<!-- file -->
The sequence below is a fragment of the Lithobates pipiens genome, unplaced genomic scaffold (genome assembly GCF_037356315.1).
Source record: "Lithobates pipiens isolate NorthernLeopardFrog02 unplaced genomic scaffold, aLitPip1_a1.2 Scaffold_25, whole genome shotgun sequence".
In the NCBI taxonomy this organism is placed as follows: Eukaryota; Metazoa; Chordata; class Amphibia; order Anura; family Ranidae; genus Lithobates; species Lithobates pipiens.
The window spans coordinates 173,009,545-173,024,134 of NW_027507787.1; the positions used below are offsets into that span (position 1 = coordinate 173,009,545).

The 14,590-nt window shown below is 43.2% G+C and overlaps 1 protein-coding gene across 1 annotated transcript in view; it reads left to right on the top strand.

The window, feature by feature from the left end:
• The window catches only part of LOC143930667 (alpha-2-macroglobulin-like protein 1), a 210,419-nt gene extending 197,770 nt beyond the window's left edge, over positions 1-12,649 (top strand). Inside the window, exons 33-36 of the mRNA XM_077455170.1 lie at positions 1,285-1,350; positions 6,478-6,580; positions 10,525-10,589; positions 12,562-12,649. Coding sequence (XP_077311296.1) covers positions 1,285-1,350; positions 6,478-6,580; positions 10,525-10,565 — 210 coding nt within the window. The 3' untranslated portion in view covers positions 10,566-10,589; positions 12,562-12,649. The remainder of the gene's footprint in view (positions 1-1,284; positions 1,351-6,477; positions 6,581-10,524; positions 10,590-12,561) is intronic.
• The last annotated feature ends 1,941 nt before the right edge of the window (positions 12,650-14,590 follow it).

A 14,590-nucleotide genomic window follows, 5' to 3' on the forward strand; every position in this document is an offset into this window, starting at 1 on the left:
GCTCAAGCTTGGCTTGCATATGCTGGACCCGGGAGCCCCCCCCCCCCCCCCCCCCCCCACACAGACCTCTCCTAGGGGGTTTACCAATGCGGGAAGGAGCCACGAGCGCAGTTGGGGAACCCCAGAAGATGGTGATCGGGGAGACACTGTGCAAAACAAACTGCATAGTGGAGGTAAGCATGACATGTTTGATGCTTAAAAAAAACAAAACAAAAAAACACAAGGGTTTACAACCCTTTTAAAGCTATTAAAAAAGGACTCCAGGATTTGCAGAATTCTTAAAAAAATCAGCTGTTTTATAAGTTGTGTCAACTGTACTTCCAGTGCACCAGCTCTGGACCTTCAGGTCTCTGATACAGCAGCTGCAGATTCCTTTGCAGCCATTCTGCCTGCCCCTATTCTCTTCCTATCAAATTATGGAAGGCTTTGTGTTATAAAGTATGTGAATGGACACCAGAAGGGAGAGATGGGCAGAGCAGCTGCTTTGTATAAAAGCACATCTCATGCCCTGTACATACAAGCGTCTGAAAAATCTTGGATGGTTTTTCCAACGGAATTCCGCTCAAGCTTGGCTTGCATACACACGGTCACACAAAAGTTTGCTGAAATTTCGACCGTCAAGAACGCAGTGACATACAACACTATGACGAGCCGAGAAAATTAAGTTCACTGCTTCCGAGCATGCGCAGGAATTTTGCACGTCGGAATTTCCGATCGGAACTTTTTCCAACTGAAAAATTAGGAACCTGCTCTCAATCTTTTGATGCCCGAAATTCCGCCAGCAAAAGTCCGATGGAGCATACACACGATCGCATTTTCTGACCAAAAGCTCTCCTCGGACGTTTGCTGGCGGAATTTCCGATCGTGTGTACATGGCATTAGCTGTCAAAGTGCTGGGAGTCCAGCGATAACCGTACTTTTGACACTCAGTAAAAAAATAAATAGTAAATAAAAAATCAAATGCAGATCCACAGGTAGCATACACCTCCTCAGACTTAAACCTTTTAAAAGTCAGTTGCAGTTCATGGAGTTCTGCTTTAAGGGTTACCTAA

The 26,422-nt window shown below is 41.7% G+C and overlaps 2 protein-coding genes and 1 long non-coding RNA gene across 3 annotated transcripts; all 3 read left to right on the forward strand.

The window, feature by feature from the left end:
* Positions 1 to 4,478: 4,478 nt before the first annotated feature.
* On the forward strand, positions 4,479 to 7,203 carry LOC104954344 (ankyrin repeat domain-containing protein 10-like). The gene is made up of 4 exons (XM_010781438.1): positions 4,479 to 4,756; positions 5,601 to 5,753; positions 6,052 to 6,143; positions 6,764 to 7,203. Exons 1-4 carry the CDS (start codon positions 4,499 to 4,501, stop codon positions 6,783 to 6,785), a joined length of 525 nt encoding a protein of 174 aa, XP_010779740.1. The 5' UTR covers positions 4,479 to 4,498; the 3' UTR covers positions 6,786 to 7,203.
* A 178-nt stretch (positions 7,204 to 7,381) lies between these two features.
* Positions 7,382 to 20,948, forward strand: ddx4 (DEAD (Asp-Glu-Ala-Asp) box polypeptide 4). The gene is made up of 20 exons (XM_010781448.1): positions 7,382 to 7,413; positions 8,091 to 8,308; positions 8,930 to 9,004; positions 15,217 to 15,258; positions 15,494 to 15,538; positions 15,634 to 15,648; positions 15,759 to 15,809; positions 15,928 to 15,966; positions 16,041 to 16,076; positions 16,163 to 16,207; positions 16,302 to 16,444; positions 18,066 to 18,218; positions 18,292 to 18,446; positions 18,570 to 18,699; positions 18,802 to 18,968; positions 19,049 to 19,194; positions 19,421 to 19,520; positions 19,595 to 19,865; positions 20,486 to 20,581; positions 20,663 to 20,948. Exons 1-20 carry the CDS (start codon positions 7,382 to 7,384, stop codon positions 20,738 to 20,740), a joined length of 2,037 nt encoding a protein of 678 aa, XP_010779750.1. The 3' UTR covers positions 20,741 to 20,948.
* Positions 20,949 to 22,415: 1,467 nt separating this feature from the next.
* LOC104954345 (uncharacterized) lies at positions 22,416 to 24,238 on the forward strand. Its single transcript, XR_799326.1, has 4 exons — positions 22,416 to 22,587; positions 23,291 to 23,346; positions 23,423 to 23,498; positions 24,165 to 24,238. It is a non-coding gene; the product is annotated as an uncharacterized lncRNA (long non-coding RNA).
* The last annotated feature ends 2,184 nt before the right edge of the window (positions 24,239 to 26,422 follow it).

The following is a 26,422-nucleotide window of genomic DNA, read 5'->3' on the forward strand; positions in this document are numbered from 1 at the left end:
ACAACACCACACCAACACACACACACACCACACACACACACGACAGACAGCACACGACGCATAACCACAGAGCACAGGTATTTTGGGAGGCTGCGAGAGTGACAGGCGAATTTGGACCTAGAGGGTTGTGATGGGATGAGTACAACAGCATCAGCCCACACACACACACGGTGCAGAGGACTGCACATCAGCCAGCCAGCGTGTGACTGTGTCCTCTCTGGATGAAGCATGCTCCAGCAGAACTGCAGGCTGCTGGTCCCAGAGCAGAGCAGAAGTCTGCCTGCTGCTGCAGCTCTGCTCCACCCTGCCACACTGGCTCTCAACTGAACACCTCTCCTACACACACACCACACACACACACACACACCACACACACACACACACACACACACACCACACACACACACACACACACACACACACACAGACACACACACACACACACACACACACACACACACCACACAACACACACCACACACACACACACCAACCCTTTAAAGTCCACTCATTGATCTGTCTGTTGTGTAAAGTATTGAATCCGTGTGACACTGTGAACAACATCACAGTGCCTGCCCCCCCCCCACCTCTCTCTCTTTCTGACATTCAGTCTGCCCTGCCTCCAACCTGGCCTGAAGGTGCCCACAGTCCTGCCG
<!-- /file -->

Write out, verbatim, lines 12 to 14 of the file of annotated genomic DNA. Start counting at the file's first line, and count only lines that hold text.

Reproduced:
The window, feature by feature from the left end:
* Positions 1 to 4,478: 4,478 nt before the first annotated feature.
* On the forward strand, positions 4,479 to 7,203 carry LOC104954344 (ankyrin repeat domain-containing protein 10-like). The gene is made up of 4 exons (XM_010781438.1): positions 4,479 to 4,756; positions 5,601 to 5,753; positions 6,052 to 6,143; positions 6,764 to 7,203. Exons 1-4 carry the CDS (start codon positions 4,499 to 4,501, stop codon positions 6,783 to 6,785), a joined length of 525 nt encoding a protein of 174 aa, XP_010779740.1. The 5' UTR covers positions 4,479 to 4,498; the 3' UTR covers positions 6,786 to 7,203.